Saturday, December 6, 2014


One notable trend in both anime and manga these days is an increase in series with fujoshi appeal.  While Free! and Attack on Titan have led the charge, there are plenty of manga series that were licensed with the hopes of attracting the same audience.  How successful they were at that task is debatable.

DEVILS AND REALIST (Makai Oji: Devils and Realist), written by Utako Dukihiro & art by Madoka Takadono.  First published in 2009, and first published in North America in 2014.

William Twinning has a plan for his life.  He will graduate at the top of his class from his very exclusive (and expensive) academy.  From there he will go on to Oxbridge, then on to a brilliant career in politics.  Unfortunately for him, his plans go up in smoke upon discovering that the family fortune has disappeared, along with most of the household possessions and most of the servants.  In his desperation to find something to sell for tuition, William stumbles upon a strange room in the basement.  A quick accident and a bit of blood activates the seal on the floor, bringing forth the demon Dantalion.  Dantalion believes William to be the reincarnation of King Solomon, a man whose power can end the ongoing power struggle for the leadership of Hell.  William thinks this is all nonsense.  After all, he's a man of learning and science!  He doesn't believe in silly supernatural things like demons or Hell!  Still, William may have to make a bargain with him if he wants to keep up appearances, and in doing so he unleashes all sorts of new complications in his life.

You'd think that a story like this could mine a lot more comedy out of the notion of someone being such a skeptic that they refuse to believe in the supernatural even in it stares them in the face.  In spite of that, the main joke here never quite takes off, and the story feel quite flat for it.  So you'd think then that it would be a cheesecake-fest, meant to titillate the fangirls with the promise of pretty demon boys fighting to possess another frail young man.  Yet it doesn't really play up the inherent ho-yay in the story, so that's a dead end as well.  So what direction does this story take?  Hell if I can tell.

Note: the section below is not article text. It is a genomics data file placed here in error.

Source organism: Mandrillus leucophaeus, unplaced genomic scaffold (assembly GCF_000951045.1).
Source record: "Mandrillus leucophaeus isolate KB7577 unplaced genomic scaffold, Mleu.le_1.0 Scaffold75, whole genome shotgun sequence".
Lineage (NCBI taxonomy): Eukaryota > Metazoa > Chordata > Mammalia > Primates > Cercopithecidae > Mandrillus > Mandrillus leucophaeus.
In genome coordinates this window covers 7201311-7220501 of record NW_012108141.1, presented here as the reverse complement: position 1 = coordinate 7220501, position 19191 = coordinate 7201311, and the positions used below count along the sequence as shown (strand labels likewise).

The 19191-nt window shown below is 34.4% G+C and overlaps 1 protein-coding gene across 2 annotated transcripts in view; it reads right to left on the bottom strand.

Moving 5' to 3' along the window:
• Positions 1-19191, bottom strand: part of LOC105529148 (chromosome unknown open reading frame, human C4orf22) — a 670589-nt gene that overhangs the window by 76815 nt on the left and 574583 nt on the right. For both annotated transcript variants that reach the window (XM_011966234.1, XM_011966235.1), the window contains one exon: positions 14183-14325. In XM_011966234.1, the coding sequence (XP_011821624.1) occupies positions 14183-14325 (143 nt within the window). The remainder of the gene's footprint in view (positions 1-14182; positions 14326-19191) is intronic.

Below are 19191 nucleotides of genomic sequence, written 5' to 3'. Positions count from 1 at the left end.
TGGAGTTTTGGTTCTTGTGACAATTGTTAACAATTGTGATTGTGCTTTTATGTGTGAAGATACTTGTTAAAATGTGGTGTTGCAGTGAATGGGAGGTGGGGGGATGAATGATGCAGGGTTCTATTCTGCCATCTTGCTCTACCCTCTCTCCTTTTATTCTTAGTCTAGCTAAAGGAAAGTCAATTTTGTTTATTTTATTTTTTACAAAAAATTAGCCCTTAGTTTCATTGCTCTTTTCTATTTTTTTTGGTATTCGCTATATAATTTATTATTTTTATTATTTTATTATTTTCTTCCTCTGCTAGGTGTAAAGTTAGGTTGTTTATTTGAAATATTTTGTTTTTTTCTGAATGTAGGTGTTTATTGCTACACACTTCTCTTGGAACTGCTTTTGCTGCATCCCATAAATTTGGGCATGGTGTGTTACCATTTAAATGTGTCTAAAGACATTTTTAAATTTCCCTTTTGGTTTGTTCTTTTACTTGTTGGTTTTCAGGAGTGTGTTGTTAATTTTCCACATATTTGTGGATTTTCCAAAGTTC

William is a hard protagonist to like.  If we're being perfectly honest, he's a prat.  Sure, he's determined and ambitious, but he's also stubborn as a mule and oblivious to everything that doesn't benefit him directly.  He's not a skeptic, he's just an idiot, and that idiocy only grows the more he's confronted with these demons and their powers fighting over him like he's the last Oreo in the cookie jar.  The irony of William being descended from King Solomon is not lost on the reader, considering that William's idea of wisdom is "put off the decision as long as possible and reap what benefits I can get." 

William may indeed be a selfish prat, but he does at least possess a personality that is all his own.  Compared to the various demons in his life, he's a towering force of character.  Dantalion is meant to be an alluring and clever creature, but for a demon he's rather toothless.  His method of fighting consists of growling a little, throwing around a bit of magic, and hoping that he can shit-talk his opponent into submission through sheer boredom.  This seems to be a common battle tactic in Hell, as Dantalion's opponents use more or less the same method.  If they were more forceful personalities, this might work.  It would turn the demon fights into a clash of will just as much as it would be a clash of force.  As it is, these fights have all the impact of a wet bottle rocket.

You'd think a story that's full of nothing but bishies would be dripping with homoeroticism.  As I've noted, the very premise begs for such a treatment, and honestly I would have forgiven a bit of fujoshi fanservice if it helped to give the story a bit of cheeky life.  Instead, the cast remain as chaste as an abbey, which is kind of ironic when you consider that most of them are demonic forms of historical killers.  Dantalion makes a few half-hearted attempts at flirtation, but that's as much as we get, and it goes absolutely nowhere.

So what is the purpose of Devils and Realist?  Apparently it's to bore the reader with a colorless cast and a premise that never really delivers on whatever promise it might have held. 

The artwork at least makes a genuine effort at appealing to the fangirls.  Everyone here has a major case of the bishies, even if they aren't that terribly distinct or beautiful compared to the rest. Sadly, they decided to make up for that by dressing the demons in the most ridiculous costumes possible.  The worst of the lot is Gilles de Rais, who looks like he got a makeover from Paradise Kiss's Isabella.  That's the only explanation I can find for his giant floppy hat, his strange eye makeup, and his decidedly, fashionably androgynous look.  The backgrounds aren't badly done, but the panels are so frequently tilted and the action scenes are so incoherently drawn that it's rarely possible to appreciate them.  Indeed, the whole thing comes off as visually incoherent, causing this lifeless story to fall even further short of quality.

Devils and Realist takes too many cues from its dull prat of a protagonist and not enough from the fabulous demons.  It all feels bloodless and aimless, unsure of what to do or whom to appeal to beyond 'people who like average-looking bishonen doing things."  Those folks would be far better served by other, far better manga.

This series is published by Seven Seas.  This series is ongoing in Japan, with 9 volumes available.  3 volumes have been published, and all are currently in print.

You can purchase this volume and many more like it through!

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